Friday, August 23, 2013
Day Two Hundred and Thirty-five - MST3K: Pod People, "'Chief?' 'McCloud?'"
This episode, Pod People, looks to be a cheap European horror flick that is miles away from Argento and more closer to Alf or Mac & Me. Set in "The Deep Woods" that conveniently become impossible to leave, thanks to a never seen avalanche, the Pod People (which neither come from pods nor are much in the way of people) set themselves upon several groups of folks out living the country life: some rough poachers, a family living in a fortress, and a group of musicians on vacation.
It seems that a meteor has crashed in the woods and laid some eggs. Don't ask why, just go with it. Anyways, one of the eggs hatches and gets its first contact with man at the end of a closed fist, which sends it on a rampage of killing. Another of the eggs is found and taken home by young Tommy, one of the fortress folk, who has a penchant for animals. He hatches the egg and teaches Trumpy (who looks like a cross between an Ewok and the Elephant Man) the power of kindness.
As the first alien's bodycount rises, it becomes harder and harder for Tommy to hide Trumpy, who grows from six inches to a full meter overnight. There's whimsy as Trumpy shows off his preternatural powers of telekinesis and mystery as Trumpy instantly becomes the suspect of murder when the first, unnamed alien infiltrates the fortress and kills young backup singers in the shower.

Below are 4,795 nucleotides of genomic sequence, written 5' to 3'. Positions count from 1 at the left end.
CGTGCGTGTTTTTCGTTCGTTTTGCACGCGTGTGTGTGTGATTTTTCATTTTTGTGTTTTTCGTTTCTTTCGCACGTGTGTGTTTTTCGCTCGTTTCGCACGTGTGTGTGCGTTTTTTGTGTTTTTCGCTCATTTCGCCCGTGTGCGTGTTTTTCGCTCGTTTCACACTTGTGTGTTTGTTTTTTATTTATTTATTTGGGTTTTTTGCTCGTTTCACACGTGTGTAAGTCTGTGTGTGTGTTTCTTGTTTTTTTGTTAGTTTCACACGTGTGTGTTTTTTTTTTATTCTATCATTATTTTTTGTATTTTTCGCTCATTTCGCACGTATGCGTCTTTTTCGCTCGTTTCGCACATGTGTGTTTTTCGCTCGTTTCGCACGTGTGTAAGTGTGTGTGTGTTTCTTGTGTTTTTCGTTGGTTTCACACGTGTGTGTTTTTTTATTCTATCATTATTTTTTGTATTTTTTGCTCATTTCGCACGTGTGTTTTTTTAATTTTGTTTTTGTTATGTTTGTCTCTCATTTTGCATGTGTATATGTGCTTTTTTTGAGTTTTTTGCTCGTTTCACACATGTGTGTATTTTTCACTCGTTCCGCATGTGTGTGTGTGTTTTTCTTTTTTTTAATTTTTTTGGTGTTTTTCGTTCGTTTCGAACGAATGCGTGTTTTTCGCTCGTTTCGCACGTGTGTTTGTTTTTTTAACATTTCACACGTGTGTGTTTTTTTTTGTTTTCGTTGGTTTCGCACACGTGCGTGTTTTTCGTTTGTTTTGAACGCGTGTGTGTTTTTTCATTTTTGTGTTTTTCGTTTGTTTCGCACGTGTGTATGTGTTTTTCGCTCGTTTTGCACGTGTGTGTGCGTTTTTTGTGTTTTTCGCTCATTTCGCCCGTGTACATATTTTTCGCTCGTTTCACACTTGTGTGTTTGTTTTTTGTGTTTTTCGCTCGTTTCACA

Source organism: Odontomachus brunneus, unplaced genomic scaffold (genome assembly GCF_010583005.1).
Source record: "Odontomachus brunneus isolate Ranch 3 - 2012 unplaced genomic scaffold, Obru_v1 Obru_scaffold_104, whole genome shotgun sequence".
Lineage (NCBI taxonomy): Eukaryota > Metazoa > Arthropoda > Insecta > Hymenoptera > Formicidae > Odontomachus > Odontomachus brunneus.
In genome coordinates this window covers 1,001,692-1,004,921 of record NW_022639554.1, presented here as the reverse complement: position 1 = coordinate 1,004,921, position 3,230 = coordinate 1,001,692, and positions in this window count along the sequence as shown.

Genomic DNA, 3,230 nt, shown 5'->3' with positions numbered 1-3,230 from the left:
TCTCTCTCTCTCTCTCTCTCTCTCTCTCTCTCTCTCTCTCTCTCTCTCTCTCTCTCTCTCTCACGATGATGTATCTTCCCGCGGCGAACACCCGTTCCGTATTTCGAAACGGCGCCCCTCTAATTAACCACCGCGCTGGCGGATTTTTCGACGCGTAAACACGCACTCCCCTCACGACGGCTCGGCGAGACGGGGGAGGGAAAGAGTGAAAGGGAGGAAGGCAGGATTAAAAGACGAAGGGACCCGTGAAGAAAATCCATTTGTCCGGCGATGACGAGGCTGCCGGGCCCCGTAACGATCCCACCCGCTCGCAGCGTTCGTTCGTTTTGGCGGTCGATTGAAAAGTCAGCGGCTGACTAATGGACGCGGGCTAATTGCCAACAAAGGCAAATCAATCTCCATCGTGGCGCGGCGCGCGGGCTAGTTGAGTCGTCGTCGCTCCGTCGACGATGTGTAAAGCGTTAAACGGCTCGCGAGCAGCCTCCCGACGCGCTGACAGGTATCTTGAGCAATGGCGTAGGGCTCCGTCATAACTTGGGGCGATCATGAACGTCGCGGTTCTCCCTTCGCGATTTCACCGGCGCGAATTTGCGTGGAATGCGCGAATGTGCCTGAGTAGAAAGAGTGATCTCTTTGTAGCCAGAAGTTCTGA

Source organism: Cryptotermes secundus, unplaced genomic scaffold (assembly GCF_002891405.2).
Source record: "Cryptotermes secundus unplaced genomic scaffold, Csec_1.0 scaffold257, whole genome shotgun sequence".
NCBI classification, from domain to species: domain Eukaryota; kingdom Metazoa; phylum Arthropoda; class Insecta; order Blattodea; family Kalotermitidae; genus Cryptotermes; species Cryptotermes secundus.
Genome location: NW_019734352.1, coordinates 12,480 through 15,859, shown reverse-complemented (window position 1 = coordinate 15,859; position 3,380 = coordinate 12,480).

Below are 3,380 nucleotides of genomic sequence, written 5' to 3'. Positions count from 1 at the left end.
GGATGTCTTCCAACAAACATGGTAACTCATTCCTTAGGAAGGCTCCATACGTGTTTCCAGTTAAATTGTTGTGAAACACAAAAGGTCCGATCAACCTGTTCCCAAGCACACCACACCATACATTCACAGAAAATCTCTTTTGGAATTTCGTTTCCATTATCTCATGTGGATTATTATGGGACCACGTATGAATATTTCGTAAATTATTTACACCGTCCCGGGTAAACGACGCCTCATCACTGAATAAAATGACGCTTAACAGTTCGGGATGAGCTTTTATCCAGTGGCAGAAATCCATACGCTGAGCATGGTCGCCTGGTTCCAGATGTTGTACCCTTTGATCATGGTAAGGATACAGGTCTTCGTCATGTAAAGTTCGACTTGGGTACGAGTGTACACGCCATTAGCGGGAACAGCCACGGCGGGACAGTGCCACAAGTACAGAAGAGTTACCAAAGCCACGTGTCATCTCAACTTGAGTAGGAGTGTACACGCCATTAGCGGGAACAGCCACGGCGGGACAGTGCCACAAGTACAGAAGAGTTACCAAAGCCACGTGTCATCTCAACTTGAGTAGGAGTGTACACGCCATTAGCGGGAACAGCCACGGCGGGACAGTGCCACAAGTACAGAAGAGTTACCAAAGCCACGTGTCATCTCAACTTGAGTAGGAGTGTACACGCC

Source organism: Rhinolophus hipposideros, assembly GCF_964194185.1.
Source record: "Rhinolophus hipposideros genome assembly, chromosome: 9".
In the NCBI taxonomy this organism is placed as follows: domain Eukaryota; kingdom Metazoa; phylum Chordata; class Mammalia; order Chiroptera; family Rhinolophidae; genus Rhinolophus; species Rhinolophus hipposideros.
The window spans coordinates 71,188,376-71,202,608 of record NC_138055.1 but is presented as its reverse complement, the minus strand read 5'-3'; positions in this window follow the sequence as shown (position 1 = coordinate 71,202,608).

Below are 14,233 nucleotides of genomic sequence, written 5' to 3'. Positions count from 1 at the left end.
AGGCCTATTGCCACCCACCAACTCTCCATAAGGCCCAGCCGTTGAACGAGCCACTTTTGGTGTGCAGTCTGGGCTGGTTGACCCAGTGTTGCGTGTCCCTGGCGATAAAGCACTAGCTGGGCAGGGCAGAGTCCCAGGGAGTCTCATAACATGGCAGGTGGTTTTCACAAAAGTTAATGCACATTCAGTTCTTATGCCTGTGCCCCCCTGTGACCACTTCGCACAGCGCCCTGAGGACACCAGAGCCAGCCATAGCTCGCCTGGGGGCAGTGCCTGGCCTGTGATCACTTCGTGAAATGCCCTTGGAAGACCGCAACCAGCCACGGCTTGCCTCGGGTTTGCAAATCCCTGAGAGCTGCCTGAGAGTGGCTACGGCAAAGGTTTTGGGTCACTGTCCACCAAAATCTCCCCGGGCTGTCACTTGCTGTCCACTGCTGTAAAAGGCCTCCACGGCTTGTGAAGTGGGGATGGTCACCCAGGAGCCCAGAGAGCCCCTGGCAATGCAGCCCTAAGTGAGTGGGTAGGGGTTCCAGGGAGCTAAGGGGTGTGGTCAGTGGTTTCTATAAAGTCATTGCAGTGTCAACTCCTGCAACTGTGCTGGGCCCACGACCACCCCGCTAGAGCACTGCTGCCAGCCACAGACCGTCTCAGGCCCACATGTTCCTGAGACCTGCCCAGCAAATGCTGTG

Eventually, everything comes to a head when Trumpy and Tommy try to escape to the woods but are confronted by the evil alien... who is then shot down like a dog while Trumpy and Tommy have their Yearling/White Fang moment of separation.
To me, the idea of a child in an Alf costume wandering the forests of Spain is at times comforting. For the most part, though, this is a tough movie to swallow... even with Joel and the bots riffing it. Honestly, the jokes only start picking up towards the second act when Trumpy has grown and the boys start giving him an internal monologue. My favorite scene has Trumpy going down the line of pets that Tommy keeps in cages calling everything some variation of "potatoe."
Seriously, it slays me.
I think the plot point that bothers me the most is the inexplicable Big Dipper constellation that shows up on all of the victims. It isn't explained in anyway other than through implication that the aliens come from its general direction. Why they mark their kills with it (and how they would even KNOW that constellation seeing as how they just GOT to Earth) is beyond me... and everyone, really.
The inbetweener skits are meh, but that's a problem with much of Joel's run as host for the show. He was a bit too laid back (and possibly high) to really bring the laughs... but it's still an okay episode, just not one of the best.
I can't wait till next time I review a Mystie epi as I think that I'll be doing Soultaker with Joe Estevez!
Until tomorrow, Potatoes~